“But I think that, when Fred Rogers first saw children’s programming, he saw something that was cynical. And why in the world would you put a pipeline of cynicism into the minds of a two or three-year-old-kid? That you are not cool because you don’t have this toy, that it’s funny to see somebody being bopped on the head, that hey, kids be the first in line in order to get blah, blah, blah. That’s a cynical treatment of an audience, and we have become so inured to that that when we are met with as simple a message as hey, you know what, it’s a beautiful day in the neighborhood, [it’s a reminder] that we are allowed…to start off feeling good.”
(If you need a further antidote to cynicism, look no further than the below reunion between Erlanger and Rogers—about 17 years after Erlanger’s Mister Rogers appearance. The reunion took place onstage at the Academy of Television Arts & Sciences Awards. Rogers was in the audience to receive a Lifetime Achievement Award, and was so surprised by his old friend’s appearance that he immediately jumped onto the stage to greet him.)
Heller, meanwhile, told reporters that it took motherhood—and seeing Mister Rogers through the lens of a parent—for her to “realize the profound impact of his message…watching his show, he really has some beautiful, radical ideas about childhood…that everybody deserves love just as they are. But also: We need to come up with ways to allow children to feel their feelings, and their feelings matter and are valid, particularly when raising young boys. That’s actually a message we don’t give little kids. For me, I’m raising a little kid, and I want him to be able to grow up feeling his feelings as much as his female counterparts.”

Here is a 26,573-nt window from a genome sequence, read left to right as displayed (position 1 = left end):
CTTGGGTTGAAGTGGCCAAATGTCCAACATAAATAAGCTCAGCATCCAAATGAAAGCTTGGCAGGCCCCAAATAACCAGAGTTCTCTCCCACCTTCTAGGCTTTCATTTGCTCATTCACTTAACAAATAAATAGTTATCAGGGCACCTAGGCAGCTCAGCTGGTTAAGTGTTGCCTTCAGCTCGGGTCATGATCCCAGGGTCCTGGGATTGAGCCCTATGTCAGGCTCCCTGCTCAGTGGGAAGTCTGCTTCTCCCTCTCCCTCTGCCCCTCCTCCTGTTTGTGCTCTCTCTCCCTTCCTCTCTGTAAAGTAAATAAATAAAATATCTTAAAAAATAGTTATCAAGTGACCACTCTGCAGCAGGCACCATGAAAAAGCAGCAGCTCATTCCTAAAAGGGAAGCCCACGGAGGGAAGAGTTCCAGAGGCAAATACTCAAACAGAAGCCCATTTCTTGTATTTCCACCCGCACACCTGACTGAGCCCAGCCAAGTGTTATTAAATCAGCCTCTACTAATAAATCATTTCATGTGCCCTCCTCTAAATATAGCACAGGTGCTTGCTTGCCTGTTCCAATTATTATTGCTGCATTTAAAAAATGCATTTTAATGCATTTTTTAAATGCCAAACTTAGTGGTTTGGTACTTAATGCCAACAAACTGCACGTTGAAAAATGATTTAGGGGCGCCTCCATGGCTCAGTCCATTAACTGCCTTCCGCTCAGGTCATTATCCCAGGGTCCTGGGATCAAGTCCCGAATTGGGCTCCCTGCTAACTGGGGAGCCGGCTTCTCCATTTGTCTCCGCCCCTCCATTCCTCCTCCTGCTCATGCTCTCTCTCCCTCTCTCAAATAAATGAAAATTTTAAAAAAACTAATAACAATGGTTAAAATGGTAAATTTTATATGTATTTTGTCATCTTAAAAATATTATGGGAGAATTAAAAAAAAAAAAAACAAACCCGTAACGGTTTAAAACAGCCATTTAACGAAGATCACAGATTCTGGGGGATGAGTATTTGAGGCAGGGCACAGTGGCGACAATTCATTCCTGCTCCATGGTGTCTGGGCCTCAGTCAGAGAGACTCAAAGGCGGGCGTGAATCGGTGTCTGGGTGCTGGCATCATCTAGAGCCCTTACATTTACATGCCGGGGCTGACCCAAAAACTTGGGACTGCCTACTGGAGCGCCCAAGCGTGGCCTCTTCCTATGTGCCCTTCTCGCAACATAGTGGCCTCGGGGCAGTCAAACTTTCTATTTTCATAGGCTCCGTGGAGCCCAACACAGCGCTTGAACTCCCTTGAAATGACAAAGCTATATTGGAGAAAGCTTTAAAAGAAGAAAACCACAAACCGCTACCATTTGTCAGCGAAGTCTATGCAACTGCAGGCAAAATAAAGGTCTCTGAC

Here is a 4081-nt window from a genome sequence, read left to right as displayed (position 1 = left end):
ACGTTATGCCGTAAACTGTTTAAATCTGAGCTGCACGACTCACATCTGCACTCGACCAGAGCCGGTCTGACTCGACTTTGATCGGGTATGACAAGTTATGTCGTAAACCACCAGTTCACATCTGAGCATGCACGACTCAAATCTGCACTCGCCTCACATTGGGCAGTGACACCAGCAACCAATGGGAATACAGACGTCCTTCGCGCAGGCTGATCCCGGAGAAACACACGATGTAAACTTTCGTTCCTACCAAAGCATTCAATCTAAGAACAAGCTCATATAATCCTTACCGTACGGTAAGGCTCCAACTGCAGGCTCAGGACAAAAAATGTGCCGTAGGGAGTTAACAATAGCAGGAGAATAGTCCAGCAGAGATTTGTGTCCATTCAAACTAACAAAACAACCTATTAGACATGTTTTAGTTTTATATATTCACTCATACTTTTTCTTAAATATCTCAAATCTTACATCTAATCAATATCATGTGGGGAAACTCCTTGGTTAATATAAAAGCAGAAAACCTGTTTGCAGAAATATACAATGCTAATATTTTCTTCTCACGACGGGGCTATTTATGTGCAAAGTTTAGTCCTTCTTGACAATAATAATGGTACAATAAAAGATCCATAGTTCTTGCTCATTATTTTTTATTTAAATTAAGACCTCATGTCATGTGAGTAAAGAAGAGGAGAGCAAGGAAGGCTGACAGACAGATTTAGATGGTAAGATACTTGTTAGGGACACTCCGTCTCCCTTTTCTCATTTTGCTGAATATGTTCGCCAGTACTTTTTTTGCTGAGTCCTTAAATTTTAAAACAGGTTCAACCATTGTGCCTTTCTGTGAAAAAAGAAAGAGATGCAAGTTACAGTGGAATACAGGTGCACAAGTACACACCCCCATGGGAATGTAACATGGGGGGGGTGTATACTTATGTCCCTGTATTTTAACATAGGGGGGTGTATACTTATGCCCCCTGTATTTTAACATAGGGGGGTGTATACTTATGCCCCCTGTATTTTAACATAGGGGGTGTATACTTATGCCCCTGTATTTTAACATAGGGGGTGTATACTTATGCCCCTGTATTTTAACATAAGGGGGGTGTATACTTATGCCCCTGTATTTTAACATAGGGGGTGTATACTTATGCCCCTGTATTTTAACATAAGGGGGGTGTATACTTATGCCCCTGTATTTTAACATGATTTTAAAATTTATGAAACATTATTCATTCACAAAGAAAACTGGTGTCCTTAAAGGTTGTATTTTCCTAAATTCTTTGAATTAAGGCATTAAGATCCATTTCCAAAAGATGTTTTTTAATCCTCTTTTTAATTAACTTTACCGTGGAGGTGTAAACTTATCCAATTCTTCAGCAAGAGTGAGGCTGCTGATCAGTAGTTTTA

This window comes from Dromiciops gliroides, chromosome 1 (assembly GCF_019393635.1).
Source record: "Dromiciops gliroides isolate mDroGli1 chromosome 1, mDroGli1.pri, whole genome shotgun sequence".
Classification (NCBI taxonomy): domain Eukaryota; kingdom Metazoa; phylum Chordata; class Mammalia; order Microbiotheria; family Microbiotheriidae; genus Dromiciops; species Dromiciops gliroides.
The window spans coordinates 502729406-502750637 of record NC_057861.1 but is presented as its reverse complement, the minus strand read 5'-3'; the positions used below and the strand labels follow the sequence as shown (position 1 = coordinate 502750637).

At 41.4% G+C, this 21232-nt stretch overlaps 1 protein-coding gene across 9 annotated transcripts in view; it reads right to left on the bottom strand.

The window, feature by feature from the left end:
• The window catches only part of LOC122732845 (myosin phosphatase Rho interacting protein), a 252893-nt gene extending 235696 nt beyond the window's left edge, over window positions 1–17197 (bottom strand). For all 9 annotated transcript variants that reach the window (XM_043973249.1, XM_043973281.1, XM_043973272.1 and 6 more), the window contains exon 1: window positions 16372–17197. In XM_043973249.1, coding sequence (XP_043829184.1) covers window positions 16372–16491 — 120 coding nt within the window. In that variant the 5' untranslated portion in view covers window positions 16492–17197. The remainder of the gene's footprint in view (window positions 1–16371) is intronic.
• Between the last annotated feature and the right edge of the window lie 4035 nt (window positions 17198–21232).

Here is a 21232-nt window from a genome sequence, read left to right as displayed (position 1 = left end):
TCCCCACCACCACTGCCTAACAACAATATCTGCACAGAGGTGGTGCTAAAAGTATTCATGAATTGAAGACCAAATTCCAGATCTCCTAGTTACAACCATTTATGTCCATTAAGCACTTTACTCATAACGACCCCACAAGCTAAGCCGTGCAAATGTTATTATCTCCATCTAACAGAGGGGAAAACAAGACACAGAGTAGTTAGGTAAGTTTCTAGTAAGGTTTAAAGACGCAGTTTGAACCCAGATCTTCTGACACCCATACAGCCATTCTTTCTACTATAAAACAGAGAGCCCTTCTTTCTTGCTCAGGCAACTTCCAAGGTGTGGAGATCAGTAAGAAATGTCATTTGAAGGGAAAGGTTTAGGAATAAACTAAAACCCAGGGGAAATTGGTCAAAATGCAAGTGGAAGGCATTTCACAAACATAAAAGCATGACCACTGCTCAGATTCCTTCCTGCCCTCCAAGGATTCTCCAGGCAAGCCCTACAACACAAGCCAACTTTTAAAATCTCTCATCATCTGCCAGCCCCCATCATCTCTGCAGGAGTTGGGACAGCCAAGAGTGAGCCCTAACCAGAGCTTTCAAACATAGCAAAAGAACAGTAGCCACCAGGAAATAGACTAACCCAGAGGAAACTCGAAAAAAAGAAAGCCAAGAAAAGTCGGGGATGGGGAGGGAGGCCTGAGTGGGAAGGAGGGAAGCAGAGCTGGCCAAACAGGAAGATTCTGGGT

Heller added, “I think what Mister Rogers did was subtle, and it’s easy to overlook. I think for a long time people thought of him as hokey, or something to be made fun of. And he did get made fun of a lot in his day, but [what he was doing] was really profound. And the impact that he had was very deep. It wasn’t flashy. It was very real.”
The film premieres November 22, but Heller has already heard from Fred Rogers’s widow, Joanne. “She said how happy she was, and how happy she was that I made this movie. But then she also said, ‘I really wish you could have known Fred,’” the filmmaker said, tearing up. “‘I think you and he would have had great conversations, and I think he would have been really proud as well.’”
While in Toronto, Tom posed for some portraits and I have added them to our gallery.
Tom made one more stop before finishing up his time in Toronto … at the press conference for A Beautiful Day in the Neighborhood.